So, really make sure you're incorporating them in a customer advocacy strategy because they will be able to provide specific perspective and will be able to help you encompass customer advocacy in a more holistic way. Lastly, you need to make it fun, as you saw from the other examples, many of these campaigns and strategies kind of played into the motivations of customers already. For Lululemon, working out, being healthy, and exercising has its own inherent motivation, so Lululemon really just capitalized on that. For Ikea, people really wanted to showcase how beautiful their homes were using that Ikea furniture, so they were motivated to send a picture of themselves.

So, you really need to think about what's in the customer's best interest and how you can make it not only fun but easy for them when implementing a customer advocacy strategy.

Learning from customer feedback

Now, a big part of customer advocacy is actually managing customer feedback. You really want to leverage your best reviews, your best social media posts, but in reality, you might not always get completely happy posts or reviews. So here are a couple of tips to really manage them, make sure you're paying attention to all your social media channels, and really listening to your customers. Three out of four consumers consult social media before buying, so it's really important whether or not a consumer is happy, and you're really paying attention to what they're saying and what is being displayed on the social media platform.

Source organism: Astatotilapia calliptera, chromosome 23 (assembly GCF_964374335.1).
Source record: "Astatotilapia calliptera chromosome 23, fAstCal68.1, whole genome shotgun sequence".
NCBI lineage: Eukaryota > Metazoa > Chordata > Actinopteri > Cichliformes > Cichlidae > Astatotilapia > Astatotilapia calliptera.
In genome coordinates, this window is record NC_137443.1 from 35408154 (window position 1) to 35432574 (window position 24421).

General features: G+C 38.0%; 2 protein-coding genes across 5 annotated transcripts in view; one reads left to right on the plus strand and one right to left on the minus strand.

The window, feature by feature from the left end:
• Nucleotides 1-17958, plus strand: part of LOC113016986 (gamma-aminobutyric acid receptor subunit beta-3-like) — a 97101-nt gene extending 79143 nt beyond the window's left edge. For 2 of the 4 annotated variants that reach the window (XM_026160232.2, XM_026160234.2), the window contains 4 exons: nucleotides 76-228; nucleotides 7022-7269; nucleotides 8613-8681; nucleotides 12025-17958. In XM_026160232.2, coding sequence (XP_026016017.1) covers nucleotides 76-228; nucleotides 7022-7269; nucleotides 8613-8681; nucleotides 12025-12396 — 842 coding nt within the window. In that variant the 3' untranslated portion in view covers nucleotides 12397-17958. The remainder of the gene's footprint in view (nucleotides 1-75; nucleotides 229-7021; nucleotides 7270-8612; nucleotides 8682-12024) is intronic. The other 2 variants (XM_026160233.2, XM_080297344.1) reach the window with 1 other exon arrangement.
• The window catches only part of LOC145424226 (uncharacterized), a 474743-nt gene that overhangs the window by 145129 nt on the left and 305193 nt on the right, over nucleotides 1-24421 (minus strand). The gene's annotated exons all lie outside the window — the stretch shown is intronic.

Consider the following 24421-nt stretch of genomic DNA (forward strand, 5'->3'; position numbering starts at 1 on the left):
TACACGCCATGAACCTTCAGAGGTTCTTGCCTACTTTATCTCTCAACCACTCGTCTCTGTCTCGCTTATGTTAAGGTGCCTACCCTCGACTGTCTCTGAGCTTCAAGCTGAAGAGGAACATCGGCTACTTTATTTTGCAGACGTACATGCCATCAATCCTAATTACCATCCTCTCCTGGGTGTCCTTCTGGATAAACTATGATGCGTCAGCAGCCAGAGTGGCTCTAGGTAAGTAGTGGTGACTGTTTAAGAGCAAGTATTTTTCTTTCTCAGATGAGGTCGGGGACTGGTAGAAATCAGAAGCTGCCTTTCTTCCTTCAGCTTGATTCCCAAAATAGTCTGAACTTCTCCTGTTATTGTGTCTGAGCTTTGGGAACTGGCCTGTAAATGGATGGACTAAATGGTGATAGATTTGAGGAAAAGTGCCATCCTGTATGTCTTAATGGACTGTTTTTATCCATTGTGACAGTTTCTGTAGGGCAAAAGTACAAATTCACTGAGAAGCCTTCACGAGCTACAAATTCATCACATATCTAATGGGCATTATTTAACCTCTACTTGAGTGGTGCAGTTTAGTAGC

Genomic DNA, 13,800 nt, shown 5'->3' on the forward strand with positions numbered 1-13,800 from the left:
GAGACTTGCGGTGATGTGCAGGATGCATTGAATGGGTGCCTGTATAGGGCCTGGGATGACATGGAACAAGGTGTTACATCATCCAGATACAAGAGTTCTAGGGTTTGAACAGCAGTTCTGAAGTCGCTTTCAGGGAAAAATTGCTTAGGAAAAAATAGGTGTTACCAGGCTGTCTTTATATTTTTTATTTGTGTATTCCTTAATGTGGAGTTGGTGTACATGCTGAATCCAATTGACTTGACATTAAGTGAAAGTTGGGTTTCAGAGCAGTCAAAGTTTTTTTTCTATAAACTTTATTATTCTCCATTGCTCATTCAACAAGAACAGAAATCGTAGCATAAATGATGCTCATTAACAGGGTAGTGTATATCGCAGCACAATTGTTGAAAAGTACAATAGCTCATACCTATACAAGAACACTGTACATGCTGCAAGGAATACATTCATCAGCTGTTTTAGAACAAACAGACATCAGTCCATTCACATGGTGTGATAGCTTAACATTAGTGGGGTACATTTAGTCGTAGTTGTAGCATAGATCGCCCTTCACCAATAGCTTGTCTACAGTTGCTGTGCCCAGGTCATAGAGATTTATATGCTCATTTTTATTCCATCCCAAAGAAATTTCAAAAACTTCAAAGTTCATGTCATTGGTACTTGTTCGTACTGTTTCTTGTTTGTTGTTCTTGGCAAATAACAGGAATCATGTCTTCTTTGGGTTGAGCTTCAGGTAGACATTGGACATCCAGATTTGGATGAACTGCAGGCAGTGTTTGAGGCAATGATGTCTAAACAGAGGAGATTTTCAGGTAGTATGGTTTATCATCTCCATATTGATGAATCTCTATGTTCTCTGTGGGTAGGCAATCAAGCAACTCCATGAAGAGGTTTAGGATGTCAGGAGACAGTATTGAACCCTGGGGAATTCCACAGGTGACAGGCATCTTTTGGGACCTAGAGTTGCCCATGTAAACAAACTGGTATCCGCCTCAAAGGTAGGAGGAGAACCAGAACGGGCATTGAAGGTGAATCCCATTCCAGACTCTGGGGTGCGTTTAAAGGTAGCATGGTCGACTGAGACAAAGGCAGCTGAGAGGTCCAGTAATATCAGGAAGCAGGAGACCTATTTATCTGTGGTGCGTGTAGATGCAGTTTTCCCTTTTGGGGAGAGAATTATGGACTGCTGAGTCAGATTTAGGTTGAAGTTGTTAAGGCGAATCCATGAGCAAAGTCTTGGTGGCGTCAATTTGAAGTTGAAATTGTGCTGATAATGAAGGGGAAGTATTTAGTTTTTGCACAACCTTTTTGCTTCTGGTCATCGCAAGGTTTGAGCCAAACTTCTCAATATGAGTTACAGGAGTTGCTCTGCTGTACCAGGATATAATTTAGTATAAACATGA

Using customer feedback to stand out from the competition

If somebody's leaving a review about your company on your social media channel, that review only pertains to your company, so it's nothing any competitor can say. Managing customer feedback and reviews is also a way to engage with your customers, 95% of unhappy customers return if their issue is resolved quickly and efficiently. We've seen that in our own examples, we had ThriftBooks a client, they responded to an unhappy customer and really changed around their opinion to the point that that unhappy customer changed their review, went from one-star to five-star. It really exemplified why you should be replying to your customers, but also taking care of what their issue is and what their concern is, and that is really showing transparency.

If a potential customer is seeing on a social media channel or on a review platform that this company is replying to unhappy reviews and really trying to resolve issues quickly, that will make that potential customer really trust in that company and see, "Oh, this company really values what we're saying." Once you get all that working, you really have essentially a mini-marketing team where you're really taking advantage of actual customers saying good things about you and leveraging that across social media channels, email platforms, even digital marketing, and it really helps in boosting your overall digital marketing performance. So on responding to customer views, make sure you're accentuating any positives, you may have one, two, or three-star reviews that say something like, "The delivery was quick, but ..." Or they can say something like, "The product was great, but ... " So make sure you are highlighting the positive things they say.